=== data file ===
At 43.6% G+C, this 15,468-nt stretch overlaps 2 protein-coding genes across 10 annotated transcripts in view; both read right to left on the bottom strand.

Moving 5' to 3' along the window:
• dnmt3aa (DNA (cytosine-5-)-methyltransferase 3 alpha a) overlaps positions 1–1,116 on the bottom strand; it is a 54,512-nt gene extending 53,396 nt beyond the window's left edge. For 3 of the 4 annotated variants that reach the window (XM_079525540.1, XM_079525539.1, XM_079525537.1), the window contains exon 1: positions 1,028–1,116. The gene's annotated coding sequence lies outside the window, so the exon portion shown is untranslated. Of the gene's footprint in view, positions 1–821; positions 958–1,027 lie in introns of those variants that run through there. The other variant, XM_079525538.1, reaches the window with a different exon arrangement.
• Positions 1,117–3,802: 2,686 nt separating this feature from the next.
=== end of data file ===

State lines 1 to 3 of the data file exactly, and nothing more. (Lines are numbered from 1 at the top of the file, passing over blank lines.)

At 43.6% G+C, this 15,468-nt stretch overlaps 2 protein-coding genes across 10 annotated transcripts in view; both read right to left on the bottom strand.

Moving 5' to 3' along the window:
• dnmt3aa (DNA (cytosine-5-)-methyltransferase 3 alpha a) overlaps positions 1–1,116 on the bottom strand; it is a 54,512-nt gene extending 53,396 nt beyond the window's left edge. For 3 of the 4 annotated variants that reach the window (XM_079525540.1, XM_079525539.1, XM_079525537.1), the window contains exon 1: positions 1,028–1,116. The gene's annotated coding sequence lies outside the window, so the exon portion shown is untranslated. Of the gene's footprint in view, positions 1–821; positions 958–1,027 lie in introns of those variants that run through there. The other variant, XM_079525538.1, reaches the window with a different exon arrangement.